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USD to CAD Update: Canadian dollar shrugs off high August inflation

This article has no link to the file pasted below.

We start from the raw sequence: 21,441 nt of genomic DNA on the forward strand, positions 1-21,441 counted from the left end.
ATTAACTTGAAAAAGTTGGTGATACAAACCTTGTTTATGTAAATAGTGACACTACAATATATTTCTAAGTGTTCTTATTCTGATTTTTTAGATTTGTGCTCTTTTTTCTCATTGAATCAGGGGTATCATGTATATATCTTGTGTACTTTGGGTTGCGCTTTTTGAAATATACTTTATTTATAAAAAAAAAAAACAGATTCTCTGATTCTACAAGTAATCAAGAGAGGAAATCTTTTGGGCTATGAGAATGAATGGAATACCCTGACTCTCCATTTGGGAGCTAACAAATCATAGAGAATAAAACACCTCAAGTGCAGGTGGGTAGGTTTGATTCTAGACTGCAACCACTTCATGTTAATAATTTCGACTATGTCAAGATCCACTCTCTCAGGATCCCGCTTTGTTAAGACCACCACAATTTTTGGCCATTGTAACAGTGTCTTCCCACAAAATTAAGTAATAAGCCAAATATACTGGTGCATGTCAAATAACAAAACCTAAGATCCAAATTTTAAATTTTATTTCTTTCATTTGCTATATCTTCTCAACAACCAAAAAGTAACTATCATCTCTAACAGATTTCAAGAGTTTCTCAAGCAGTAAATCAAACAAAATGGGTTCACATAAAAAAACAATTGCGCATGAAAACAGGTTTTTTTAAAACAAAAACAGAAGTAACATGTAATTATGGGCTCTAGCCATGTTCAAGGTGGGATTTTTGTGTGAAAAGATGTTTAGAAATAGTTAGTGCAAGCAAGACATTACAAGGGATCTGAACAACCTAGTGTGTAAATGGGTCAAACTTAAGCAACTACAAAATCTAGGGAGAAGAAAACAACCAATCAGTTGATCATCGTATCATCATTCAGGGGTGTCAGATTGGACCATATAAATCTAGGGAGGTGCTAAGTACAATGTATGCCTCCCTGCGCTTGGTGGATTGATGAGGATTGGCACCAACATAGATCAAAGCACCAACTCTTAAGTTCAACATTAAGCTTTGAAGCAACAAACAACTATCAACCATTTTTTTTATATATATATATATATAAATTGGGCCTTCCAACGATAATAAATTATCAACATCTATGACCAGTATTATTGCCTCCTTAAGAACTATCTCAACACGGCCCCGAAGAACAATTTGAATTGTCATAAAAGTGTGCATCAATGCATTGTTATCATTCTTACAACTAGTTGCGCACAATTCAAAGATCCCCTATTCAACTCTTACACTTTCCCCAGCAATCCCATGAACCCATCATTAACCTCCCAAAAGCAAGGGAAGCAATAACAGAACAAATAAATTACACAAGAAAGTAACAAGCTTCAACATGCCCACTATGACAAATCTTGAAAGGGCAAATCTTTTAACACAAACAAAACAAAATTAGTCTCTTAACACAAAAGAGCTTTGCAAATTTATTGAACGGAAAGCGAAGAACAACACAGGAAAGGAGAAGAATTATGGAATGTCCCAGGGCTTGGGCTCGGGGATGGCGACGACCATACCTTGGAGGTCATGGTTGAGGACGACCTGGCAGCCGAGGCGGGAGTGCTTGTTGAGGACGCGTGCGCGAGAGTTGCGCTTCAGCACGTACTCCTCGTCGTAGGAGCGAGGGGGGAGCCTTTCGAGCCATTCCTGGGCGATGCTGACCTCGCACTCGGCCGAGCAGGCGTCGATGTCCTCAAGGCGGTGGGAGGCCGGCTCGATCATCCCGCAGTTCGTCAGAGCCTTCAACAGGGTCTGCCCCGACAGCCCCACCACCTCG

Canada’s Consumer Price Index (CPI) rose 4.1% on a year-over-year basis in August, the fastest pace since March 2003, and up from a 3.7% gain in July. The high rate of price increases is likely to get a lot of attention in the politically charged environment of the Federal election. But the number is only slightly above forecast and unlikely to sway markets or policy makers at the Bank of Canada, who continue to hold that these price increases are transitory. The fact that the US figure, which was released, yesterday indicated a cooling of inflation in that country also suggests that it is only a matter of time before price increases will slow in Canada as well. The US release led to a drop in the value of the US dollar against CAD yesterday but the greenback quickly bounced back as market sentiment turned negative and risk currencies like the Canadian dollar slumped. In fact, markets have been in a funk so far this month with stocks declining nearly every day in September. There is general anxiety about the next shoe to drop on the pandemic and and the next move by central banks. That overall negative sentiment is pressuring the Canadian dollar which is down slightly so far this month despite rising oil prices. The Federal election is coming to an end and the most likely result remains that the Liberals will retain a minority government. Of course, the race is tight and there is a real possibility of a Conservative minority government, or even a Liberal majority. Either of those results would surprise the markets and likely to impact the exchange rate in the short term. USD to CAD is currently at 1.267 (CAD to USD is at 0.789).